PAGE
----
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Soundtrack

“Nashville: The Music of Nashville” Season 2, Volume 2 (Big Machine). Let’s remember that the reason Callie Khouri’s country music soap had so much musical cred from Day One is that writer/creator Khouri (once upon a time she gave us “Thelma and Louise” and, with Ridley Scott, successfully fought the bean counters to preserve its astonishing ending) is married to T-Bone Burnett, who took an all-important hand in making sure it all worked. That was several discs ago. The producer here is Buddy Miller, which means that it all coasts along nicely and convincingly without ever reaching out of your speakers, grabbing your lapels and smirking “listen to that.” For that, you want to hear, say, the soundtrack Burnett put together for the Coen Brothers “Inside Llewyn Davis.” ΩΩ½ (Jeff Simon)

Jazz

Jamie Saft, Steve Swallow and Bobby Previte, “The New Standard” (Rare Noise). It was, according to one quote from Bobby Previte, the great composer/drummer/leader from Buffalo, “the simplest, chillest record I have ever done. We set up, went out, had a nice lunch, went back to the studio and three hours later it was all done in one take.” And it sounds that way, with a delicious multigenerational jazz trio that had never played before. Pianist and organist Jamie Saft has played with Slobber Pup and Metallic Taste as well as Jane Ira Bloom and Previte’s Coaltion of the Willing. At Previte’s suggestion, he wrote simple soulful grooves for the three of them to play. While it’s fine to hear Saft’s chord riffs and Milt Bucknerish locked-hand solos, it’s the grooves set up by Swallow with Previte on brushes behind him that are the true delight of the disc. The title track is a kind of honky-tonk version of Keith Jarrett cum Floyd Kramer with Previte using mallets and decorating it with all manner of exquisite percussive sounds the way a good student of Jan Williams at the University at Buffalo ought to. When the sound waves subside, Swallow solos unemphatically like a musician who knows he is being completely understood. ∆∆∆½ (J.S.)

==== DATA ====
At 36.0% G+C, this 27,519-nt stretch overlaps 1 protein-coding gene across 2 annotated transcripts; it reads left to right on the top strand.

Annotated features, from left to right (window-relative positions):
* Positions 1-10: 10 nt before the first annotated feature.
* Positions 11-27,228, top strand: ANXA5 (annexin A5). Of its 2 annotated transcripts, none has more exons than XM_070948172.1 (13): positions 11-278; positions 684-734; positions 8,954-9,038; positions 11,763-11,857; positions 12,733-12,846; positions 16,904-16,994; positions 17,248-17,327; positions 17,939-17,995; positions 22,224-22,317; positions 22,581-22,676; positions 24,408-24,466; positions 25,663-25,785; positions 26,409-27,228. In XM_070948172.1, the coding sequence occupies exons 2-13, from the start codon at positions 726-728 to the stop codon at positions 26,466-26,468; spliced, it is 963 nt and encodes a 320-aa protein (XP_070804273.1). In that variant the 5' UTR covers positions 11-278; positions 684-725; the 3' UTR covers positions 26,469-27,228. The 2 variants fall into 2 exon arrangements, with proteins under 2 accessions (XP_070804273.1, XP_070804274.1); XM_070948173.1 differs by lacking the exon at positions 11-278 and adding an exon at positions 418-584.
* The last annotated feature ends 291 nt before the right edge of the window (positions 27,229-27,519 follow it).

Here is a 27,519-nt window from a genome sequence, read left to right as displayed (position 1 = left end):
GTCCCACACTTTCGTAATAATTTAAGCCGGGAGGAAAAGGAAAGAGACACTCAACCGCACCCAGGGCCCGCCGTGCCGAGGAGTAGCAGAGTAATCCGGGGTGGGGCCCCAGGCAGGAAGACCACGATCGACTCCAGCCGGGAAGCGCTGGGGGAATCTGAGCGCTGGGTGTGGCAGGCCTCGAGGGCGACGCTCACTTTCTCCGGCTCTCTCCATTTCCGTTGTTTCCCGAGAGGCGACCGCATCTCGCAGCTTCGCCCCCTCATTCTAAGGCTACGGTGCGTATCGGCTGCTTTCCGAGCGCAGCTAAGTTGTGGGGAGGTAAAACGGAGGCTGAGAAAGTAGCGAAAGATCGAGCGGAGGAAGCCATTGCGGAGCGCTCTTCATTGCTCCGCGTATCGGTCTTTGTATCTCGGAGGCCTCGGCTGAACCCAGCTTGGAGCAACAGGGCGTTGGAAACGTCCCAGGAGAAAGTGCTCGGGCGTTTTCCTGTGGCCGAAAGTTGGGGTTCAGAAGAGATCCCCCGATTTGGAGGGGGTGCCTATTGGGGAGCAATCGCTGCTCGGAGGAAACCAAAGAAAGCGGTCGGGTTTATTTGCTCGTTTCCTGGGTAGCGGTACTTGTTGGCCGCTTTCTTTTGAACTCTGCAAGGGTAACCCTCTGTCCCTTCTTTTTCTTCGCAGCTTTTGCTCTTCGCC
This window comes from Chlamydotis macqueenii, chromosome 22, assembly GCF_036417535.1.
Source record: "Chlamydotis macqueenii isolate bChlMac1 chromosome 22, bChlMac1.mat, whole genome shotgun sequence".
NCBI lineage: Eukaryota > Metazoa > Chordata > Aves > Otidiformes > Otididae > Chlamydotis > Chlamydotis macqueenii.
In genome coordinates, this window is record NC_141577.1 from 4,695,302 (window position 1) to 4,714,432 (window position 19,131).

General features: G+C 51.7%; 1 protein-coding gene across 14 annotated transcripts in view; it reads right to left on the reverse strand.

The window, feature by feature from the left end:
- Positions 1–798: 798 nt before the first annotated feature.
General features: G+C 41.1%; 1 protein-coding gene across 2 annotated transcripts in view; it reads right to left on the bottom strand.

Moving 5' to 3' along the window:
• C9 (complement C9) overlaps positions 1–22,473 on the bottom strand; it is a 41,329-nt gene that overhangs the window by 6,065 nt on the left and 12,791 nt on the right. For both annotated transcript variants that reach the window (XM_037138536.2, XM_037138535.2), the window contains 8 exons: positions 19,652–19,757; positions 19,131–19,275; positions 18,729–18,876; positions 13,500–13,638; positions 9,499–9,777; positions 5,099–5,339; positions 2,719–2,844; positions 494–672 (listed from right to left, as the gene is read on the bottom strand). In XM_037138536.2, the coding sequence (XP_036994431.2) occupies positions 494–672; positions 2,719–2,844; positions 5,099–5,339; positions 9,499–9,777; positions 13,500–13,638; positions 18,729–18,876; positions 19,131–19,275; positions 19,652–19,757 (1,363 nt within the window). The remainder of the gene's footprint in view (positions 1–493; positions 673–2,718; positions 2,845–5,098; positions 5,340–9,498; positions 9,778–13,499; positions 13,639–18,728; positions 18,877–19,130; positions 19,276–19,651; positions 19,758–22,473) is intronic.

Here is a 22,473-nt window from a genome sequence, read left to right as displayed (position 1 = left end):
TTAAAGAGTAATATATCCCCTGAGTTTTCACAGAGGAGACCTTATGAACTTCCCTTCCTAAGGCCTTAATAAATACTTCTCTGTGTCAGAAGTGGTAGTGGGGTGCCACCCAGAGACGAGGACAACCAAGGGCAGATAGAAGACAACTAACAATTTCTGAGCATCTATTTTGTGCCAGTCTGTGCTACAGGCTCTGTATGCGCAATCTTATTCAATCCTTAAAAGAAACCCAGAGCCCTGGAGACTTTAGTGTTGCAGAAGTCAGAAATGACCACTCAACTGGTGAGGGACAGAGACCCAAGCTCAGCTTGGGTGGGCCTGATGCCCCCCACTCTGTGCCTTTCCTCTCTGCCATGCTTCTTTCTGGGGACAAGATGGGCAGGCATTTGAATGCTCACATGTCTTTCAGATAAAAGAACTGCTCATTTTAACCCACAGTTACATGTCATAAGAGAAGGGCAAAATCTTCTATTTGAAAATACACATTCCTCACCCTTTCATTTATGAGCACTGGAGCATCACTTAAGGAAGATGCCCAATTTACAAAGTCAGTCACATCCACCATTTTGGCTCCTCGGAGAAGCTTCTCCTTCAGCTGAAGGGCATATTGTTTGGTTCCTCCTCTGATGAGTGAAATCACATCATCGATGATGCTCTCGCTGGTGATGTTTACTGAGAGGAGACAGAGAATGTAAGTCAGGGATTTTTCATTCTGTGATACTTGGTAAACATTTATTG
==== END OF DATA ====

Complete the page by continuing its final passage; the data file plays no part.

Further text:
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JC Sanford, “Views from the Inside” (Whirlwind); Gordon Goodwin’s Big Phat Band, “Life in the Bubble” (Telarc). Here are two completely polemic views of the State of the Jazz Orchestra in 2014. On JC Sanford’s impressive “Views from the Inside,” you’ve got a jazz orchestra in the mode of Sanford’s teacher Bob Brookmeyer and, before him Gerry Mulligan, Gary McFarland, Gil Evans and Duke Ellington. On the Gordon Goodwin Big Phat Band’s “Life in the Bubble,” you’ve got something you could comfortably label neo-swing, if you thought you needed a label. In the case of Sanford, his eclecticism reaches out to classical music and beyond and is not especially aimed at making a dent in musical commerce. In the case of Goodwin’s Big Phat Band, there are all manner of overt crowd-pleasers, ending the disc with something called “Party Rockers” that’s sung by Judith Hill and, says Goodwin, “grooves relentlessly and Judith is fierce on it.” “Something that can meld the most delicate sensibilities of Faure with metal thrash” is how the notes to “Views from the Inside” limn the disc’s aims. “I’m always trying to turn that corner that isn’t expected,” said trombonist/composer/arranger Sanford. “I was trained in the conventions of swing and big band arranging and I love that idiom but I don’t want to stay in that zone. I’m aiming to avoid the predictable to find different colors and textures.” And so he does on the hugely ambitious “Views from the Inside.” Goodwin, on the other hand, likes to revisit such favorites as the theme from “Get Smart,” “On Green Dolphin Street,” and is pleased by a band that “when it comes time to groove, they know what to do.” When Sanford is not leading his own orchestra, he conducts the extraordinary John Hollenbeck Large Ensemble and the Alice Coltrane Orchestra featuring Ravi Coltrane and Jack DeJohnette, among other things. Goodwin used to conduct for Johnny Mathis and is happy to play with Gerald Albright and Dave Koz. Proceed accordingly. ΩΩΩ½ for Sanford, ΩΩ for Goodwin. (J.S.)